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In existographies, Irenaeus (c.130-202) (Cattell 1000:931) (CR:7) was a Greek theologian, noted for []


In 180, Irenaeus produced a five-volume Against Heresies, wherein he presented some of the taboo views about the early formation of the Roman recension of the Christian religion.

The Greek Diogenes of Apollonia, e.g., was labeled an “atheist”, by Irenaeus, per his materialistic account of the world.


Quotes | On

The following are quotes on or related to Irenaeus:

“The body of Jesus was an animal one. On account of this, at his baptism the holy spirit as a dove came down – that is, the logos of the mother above, i.e. Sophia – and became a voice to the animal man, and raised him from the dead.”
— Hippolytus (c.225), Refutation of All Heresies (§6.30) (pg. 237); summary of the views of the Italians Heracleon (c.175AD) and Ptolemaeus (c.150AD) (Ѻ)(Ѻ)(Ѻ)(Ѻ)(Ѻ), the latter known to Irenaeus (Ѻ), Tertullian, Epiphanius, and Theodore; see: silent historians problem
“The earliest doctors of Christianity had no other idea of the soul that that it was material. Tertullian, Arnobius, Clement of Alexandria, Origen, Saint Justin, Irenaeus, have never spoken of it other than as a corporeal substance. It was reserved for their successor, at a great distance of time, to make the human soul, and the soul of the world, pure spirits; that is to say, immaterial substances.”
Baron Holbach (1770), The System of Nature (pgs. 50-51)
“In 125AD, Irenaeus said ‘there was a multitude of gospels’ in his day. Those that came down to us are but the ones the priesthood needed for its purpose, the rest it destroyed.”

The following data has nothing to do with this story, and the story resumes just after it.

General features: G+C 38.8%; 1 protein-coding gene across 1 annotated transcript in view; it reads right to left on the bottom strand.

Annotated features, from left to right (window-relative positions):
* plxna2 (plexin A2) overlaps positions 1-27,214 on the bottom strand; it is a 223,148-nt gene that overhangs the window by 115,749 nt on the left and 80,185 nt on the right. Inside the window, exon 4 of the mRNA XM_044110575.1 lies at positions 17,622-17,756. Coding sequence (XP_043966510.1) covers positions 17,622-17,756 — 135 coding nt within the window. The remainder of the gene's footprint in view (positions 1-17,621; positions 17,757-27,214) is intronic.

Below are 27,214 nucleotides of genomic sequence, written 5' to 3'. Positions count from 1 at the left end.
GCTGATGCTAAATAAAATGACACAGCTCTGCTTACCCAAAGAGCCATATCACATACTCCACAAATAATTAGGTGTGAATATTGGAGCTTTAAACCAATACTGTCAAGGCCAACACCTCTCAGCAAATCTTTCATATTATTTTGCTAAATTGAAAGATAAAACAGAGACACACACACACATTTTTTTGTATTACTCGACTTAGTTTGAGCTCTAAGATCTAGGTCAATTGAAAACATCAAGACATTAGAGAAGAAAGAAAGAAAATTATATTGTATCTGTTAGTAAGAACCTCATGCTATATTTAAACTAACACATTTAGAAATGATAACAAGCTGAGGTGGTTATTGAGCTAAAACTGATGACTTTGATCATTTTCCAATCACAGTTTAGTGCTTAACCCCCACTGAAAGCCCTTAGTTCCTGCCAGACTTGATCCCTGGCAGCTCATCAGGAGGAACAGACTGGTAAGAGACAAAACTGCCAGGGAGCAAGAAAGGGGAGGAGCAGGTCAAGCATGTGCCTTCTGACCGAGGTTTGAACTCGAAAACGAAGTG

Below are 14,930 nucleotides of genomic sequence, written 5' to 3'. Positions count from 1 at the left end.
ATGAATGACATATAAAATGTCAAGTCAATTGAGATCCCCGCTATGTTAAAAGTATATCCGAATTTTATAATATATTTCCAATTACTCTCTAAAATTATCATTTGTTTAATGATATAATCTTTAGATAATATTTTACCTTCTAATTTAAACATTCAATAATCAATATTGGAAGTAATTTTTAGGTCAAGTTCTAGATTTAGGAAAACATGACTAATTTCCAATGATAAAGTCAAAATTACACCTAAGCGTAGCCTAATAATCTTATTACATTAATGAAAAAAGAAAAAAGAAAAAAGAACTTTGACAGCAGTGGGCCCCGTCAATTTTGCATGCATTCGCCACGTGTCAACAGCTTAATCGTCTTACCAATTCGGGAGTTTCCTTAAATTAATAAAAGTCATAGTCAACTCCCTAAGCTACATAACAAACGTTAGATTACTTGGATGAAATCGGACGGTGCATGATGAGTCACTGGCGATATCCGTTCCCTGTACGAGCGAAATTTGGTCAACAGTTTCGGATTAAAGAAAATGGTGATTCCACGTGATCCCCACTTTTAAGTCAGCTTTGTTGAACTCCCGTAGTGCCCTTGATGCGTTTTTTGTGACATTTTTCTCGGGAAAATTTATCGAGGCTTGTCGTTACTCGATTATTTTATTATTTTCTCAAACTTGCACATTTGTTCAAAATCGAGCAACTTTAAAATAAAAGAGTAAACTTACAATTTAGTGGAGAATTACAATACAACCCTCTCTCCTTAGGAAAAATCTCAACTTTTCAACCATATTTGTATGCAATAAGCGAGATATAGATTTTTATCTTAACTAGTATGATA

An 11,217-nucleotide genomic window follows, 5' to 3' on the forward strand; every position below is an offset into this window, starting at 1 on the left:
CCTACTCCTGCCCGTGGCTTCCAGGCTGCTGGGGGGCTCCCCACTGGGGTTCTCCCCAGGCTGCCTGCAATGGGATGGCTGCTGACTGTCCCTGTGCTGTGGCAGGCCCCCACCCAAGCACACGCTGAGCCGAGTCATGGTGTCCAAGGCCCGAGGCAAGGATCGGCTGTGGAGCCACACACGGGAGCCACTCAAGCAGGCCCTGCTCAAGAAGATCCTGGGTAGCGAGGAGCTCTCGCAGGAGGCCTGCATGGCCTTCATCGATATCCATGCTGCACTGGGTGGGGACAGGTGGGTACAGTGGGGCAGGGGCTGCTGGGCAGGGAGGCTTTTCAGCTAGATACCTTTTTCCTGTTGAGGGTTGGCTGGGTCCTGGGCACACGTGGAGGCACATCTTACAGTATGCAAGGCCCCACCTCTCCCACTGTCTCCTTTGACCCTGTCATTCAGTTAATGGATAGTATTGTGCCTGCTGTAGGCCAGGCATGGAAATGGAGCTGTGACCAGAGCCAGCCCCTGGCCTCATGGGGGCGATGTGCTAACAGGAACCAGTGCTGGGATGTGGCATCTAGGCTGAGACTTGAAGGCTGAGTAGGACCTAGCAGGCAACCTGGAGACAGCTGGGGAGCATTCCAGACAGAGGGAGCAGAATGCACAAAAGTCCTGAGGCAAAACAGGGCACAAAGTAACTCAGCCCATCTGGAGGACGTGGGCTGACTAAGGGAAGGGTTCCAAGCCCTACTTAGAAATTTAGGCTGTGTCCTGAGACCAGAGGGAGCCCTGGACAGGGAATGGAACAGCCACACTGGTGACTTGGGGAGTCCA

— Lloyd Graham (1975), Deceptions and Myths of the Bible (pg. 2) [1]

Quotes | By

Image that illustrates Irenaeus' 888 isopsephy decoding of Jesus in terms of the Greek alphabet.[2]

The following are quotes by Irenaeus:

“Now Jesus possesses this ineffable generation. From the mother of all things, that is, the first Tetrad [4], there came forth a second Tetrad [4], after the manner of a daughter; and thus an Ogdoad [8] was formed, from which, again, a Decad [10] proceeded: thus was joined a Decad and an Ogdoad. The Decad then, being joined with the Ogdoad, and multiplying it ten times, gave rise to the number eighty [88]; and again, multiplying eighty ten times, produced the number eight hundred [800]. Thus, then, the whole number of letters proceeding from the Ogdoad [multiplied] into the Decad, is eight hundred and eighty-eight [888]. This is the name of Jesus; for this name, if you reckon up the numerical value of the letters, amounts to eight hundred and eighty-eight [Jesus, Ιησους (Iseous) = 888]. Wherefore, also, the alphabet of the Greeks contains eight Monads [1s], eight Decads [10s], and eight Hecatads [100s], which present the number eight hundred and eighty-eight [888], i.e. Jesus, who is formed of all numbers; and on this account he is called Alpha [α] and Omega [ω], indicating his origin from all.”
— Irenaeus (c.180), Against Heresies, Volume One (pg. 15) [3]


  1. Graham, Lloyd M. (1975). Deceptions and Myths of the Bible. Citadel Press Book.
  2. Barry, Kieren. (1999). The Greek Qabalah: Alphabetic Mysticism and Numerology in the Ancient World (pdf) (Harpocrates image (on gem), pg. 67). Publisher.
  3. (a) Irenaeus. (c.180). Against Heresies, Volume One (pg. 15). Publisher.
    (b) Hippolytus. (c.220). Refutation of All Heresies, Volume One (pg. 45). Publisher.
    (c) MacMahon, J.H. (1921). Philosopheumena. Publisher.
    (d) Barry, Kieren. (1999). The Greek Qabalah: Alphabetic Mysticism and Numerology in the Ancient World (pdf) (Irenaeus quote, pg. 66-67; Harpocrates, pg. 67). Publisher.

Further reading

  • Irenaeus. (c.180). The Writings of Irenaeus, Volume One (translators: Alexander Robergs and W.H. Rambaut) (§14: The Various Hypotheses of Marcus and Others; Theories respecting the letters and Syllables, pgs. 56-63; §15: Siege relates to Marcus the generation of the 24-elements of Jesus, pgs. 64-68; Jesus = 888,  pg. 65). Clark, 1868.

External links

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